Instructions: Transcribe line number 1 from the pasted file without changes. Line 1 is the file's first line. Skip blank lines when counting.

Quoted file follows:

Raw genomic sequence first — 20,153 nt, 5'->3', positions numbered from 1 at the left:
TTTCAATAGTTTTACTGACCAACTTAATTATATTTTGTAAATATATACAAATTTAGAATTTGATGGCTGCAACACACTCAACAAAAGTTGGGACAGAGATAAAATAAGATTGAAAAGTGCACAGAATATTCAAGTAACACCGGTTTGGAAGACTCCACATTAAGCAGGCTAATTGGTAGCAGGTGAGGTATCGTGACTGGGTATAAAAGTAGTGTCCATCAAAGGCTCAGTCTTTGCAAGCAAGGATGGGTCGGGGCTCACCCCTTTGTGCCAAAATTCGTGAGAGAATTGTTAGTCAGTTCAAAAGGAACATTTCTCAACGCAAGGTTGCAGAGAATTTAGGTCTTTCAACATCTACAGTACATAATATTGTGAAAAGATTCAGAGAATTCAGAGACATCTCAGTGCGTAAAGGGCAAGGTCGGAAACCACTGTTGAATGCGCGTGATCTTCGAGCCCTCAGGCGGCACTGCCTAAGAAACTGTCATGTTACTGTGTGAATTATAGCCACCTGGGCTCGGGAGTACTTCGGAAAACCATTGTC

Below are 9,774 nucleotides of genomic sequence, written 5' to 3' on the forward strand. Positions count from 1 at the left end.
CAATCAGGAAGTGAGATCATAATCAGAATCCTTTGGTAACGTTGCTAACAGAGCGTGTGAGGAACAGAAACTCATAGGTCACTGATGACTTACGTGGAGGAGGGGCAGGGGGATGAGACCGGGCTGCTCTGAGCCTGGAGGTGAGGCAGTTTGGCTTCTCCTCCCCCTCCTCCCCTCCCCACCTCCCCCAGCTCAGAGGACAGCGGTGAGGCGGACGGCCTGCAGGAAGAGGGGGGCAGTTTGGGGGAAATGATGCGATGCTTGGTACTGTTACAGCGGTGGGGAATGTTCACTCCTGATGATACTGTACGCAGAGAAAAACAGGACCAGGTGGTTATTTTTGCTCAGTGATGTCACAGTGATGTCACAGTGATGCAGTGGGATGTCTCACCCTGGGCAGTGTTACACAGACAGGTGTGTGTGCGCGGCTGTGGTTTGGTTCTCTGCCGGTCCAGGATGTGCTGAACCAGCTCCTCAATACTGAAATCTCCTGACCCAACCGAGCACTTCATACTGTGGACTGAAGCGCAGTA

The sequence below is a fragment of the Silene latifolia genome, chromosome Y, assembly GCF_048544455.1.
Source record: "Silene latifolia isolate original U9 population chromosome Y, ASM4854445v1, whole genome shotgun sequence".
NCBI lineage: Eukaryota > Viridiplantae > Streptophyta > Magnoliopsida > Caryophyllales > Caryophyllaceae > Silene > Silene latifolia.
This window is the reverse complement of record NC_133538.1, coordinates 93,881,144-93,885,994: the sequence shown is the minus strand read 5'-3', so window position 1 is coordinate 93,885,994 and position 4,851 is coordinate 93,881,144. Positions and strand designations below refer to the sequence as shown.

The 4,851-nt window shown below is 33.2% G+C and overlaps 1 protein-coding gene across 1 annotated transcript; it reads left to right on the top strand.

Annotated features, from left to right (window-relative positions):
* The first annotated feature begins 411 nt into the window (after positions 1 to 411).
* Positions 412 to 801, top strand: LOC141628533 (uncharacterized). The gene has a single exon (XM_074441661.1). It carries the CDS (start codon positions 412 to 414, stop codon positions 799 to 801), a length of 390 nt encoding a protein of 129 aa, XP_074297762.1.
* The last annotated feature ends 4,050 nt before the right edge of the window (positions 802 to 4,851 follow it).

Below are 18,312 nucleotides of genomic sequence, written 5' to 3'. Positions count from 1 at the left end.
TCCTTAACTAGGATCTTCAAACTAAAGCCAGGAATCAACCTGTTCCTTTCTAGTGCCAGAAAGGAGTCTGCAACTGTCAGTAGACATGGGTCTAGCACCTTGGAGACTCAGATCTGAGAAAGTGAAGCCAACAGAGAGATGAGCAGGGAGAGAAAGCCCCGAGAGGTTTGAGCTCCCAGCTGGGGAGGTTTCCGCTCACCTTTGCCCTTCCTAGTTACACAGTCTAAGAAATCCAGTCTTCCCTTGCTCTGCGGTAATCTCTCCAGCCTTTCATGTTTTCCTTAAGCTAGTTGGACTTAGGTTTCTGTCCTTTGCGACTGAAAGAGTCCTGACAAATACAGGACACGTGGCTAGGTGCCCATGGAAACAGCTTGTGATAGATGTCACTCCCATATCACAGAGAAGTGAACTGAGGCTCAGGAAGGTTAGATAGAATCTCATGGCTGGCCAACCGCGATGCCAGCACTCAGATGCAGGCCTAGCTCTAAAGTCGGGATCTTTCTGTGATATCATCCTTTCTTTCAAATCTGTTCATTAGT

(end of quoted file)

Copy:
Raw genomic sequence first — 20,153 nt, 5'->3', positions numbered from 1 at the left: